As per the World Health Organization (WHO), musculoskeletal disorders (MSDs) are called work-related when the “working activities and conditions significantly induce and exacerbate them.”1 MSDs are widespread and have a huge impact in the modern society.2 MSDs are common in several workplaces and it is considered as the second most common workplace hazard after the respiratory diseases.3 MSDs are notoriously known to cause physical as well as financial morbidity in the Indian subcontinent annually incurring upto 40% of all the costs of work-related injuries.2 Health care profession is known to be at a high risk for Work-related Musculoskeletal Disorders (WMSDs). It is estimated that almost one-third of all cases of sick leave among healthcare workers are related to MSDs.2 MSDs have a high prevalence rate of 60–90% in dental professionals in India due to various factors like prolonged static posture, long operating periods, handling of delicate instruments with significant force, etc.4 Commonly arising complaints reported in previous studies are back, neck, shoulder and wrist/ thumb problems.2,3,5,6 Long-term usage of high frequency vibrational instruments is also known to cause minor hand neuropathy.5,7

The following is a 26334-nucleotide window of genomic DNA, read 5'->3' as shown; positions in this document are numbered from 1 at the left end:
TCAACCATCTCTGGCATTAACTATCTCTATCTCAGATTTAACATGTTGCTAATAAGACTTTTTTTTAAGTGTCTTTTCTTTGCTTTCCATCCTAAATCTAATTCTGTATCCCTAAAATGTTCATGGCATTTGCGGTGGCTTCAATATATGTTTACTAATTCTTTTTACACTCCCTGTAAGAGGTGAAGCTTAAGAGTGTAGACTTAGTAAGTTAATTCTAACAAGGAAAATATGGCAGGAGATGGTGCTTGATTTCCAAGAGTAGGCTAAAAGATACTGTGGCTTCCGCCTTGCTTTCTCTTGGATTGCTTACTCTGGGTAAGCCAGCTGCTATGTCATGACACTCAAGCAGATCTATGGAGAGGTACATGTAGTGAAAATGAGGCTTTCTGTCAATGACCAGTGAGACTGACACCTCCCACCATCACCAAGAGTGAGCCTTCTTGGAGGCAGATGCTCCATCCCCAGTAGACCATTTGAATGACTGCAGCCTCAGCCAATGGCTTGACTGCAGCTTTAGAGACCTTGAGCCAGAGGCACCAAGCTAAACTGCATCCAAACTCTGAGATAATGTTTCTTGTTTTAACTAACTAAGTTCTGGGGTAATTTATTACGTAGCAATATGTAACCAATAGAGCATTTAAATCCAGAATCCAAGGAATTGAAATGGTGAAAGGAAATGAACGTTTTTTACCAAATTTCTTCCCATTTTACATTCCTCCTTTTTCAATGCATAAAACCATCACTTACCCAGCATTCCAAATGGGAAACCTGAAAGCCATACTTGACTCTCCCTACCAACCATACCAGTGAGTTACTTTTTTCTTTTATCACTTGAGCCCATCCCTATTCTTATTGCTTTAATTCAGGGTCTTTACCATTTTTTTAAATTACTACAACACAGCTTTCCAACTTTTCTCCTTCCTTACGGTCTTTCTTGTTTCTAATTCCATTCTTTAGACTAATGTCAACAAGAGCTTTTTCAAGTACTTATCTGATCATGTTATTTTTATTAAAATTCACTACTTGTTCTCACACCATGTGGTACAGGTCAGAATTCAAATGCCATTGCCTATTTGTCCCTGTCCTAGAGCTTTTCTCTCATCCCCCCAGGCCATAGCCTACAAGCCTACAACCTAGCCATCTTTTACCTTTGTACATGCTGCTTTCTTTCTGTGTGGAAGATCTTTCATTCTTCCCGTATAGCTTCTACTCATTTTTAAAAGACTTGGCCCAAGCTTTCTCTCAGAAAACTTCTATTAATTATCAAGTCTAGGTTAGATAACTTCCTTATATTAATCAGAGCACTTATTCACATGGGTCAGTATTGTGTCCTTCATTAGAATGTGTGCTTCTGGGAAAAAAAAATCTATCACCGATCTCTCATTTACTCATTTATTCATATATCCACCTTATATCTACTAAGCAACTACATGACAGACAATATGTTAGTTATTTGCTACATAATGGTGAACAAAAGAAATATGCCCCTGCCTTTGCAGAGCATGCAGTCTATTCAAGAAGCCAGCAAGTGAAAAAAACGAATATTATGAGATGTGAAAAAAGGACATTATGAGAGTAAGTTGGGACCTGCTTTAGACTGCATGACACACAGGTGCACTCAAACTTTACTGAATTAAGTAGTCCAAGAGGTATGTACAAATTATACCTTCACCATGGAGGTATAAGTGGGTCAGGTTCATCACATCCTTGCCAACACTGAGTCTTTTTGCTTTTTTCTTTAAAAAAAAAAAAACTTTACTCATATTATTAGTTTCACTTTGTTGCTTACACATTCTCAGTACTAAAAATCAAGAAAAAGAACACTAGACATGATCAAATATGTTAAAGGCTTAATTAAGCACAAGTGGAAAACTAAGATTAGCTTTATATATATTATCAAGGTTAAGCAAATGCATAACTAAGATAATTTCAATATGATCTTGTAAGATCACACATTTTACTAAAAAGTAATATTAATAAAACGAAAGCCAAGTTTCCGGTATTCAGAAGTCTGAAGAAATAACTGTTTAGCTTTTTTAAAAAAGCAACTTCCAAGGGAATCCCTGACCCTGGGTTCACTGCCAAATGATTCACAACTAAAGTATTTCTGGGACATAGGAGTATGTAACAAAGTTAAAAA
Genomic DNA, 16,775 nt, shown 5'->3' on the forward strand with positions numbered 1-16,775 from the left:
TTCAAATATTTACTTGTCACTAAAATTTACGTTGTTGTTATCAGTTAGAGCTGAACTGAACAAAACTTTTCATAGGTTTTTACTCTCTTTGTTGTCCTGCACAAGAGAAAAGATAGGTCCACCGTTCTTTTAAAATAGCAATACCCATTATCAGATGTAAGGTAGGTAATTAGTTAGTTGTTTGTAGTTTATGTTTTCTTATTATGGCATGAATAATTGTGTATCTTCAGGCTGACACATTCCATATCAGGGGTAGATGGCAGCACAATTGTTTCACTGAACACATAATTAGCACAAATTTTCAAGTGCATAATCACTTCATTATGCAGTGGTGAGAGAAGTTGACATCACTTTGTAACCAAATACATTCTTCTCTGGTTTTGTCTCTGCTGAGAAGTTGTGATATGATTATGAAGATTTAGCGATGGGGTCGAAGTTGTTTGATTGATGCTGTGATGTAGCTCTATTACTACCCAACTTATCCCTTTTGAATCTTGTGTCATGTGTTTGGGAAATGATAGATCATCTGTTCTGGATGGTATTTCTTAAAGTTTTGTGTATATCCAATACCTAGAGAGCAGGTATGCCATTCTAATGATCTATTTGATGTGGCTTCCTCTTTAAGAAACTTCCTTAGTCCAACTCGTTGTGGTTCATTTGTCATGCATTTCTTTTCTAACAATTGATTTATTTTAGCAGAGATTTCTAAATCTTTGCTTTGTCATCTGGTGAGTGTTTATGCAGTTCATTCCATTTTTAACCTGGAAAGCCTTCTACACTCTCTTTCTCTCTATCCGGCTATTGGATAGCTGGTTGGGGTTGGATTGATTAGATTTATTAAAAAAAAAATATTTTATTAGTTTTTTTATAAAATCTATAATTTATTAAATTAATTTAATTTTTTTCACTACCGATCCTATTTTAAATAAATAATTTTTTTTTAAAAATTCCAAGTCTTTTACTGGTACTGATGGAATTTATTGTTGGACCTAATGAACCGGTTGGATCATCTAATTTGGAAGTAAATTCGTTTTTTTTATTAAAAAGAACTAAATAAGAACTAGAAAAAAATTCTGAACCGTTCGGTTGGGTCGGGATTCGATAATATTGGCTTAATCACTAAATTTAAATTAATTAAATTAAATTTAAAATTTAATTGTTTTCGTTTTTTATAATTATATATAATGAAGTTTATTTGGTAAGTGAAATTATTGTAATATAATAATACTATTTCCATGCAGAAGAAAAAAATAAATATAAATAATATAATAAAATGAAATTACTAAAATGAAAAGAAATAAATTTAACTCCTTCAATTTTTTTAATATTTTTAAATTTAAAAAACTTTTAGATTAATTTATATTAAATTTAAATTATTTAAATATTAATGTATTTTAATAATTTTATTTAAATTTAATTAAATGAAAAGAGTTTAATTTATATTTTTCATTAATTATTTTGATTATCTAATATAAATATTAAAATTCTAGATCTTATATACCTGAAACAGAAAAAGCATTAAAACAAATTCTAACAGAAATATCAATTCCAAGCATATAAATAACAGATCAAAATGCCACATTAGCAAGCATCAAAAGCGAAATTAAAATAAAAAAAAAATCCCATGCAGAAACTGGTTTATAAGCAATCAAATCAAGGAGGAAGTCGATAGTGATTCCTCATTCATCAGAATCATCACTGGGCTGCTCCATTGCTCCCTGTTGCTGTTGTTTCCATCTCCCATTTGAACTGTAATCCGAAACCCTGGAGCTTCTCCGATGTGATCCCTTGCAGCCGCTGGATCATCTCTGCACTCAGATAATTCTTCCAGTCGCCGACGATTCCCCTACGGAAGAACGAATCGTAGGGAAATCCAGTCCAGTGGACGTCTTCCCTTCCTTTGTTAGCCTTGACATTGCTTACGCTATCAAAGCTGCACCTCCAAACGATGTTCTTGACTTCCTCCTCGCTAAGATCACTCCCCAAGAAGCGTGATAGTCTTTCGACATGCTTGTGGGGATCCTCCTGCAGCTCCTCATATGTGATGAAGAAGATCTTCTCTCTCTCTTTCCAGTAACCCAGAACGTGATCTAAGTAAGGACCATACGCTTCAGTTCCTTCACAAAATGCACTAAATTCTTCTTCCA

Ergonomics is derived from Greek Word Ergo means work and Nomos means natural laws. Ergonomics therefore is defined as “an applied science concerned with designing and arranging things people use so that the people and things interact most efficiently and safely.8 Dentists have to retain prolong static postures, and perform continuous neck, arms, shoulder and hand movements; either in sitting or standing position which may result in discomfort in various body parts. If these repeated discomforts are neglected, they are likely to cause long-term musculoskeletal as well as psychological problems leading to decline in the performance and productivity.9,11 Thus, ergonomics is of paramount importance to maximize operators capabilities and at the same time ensure maximum operator safety.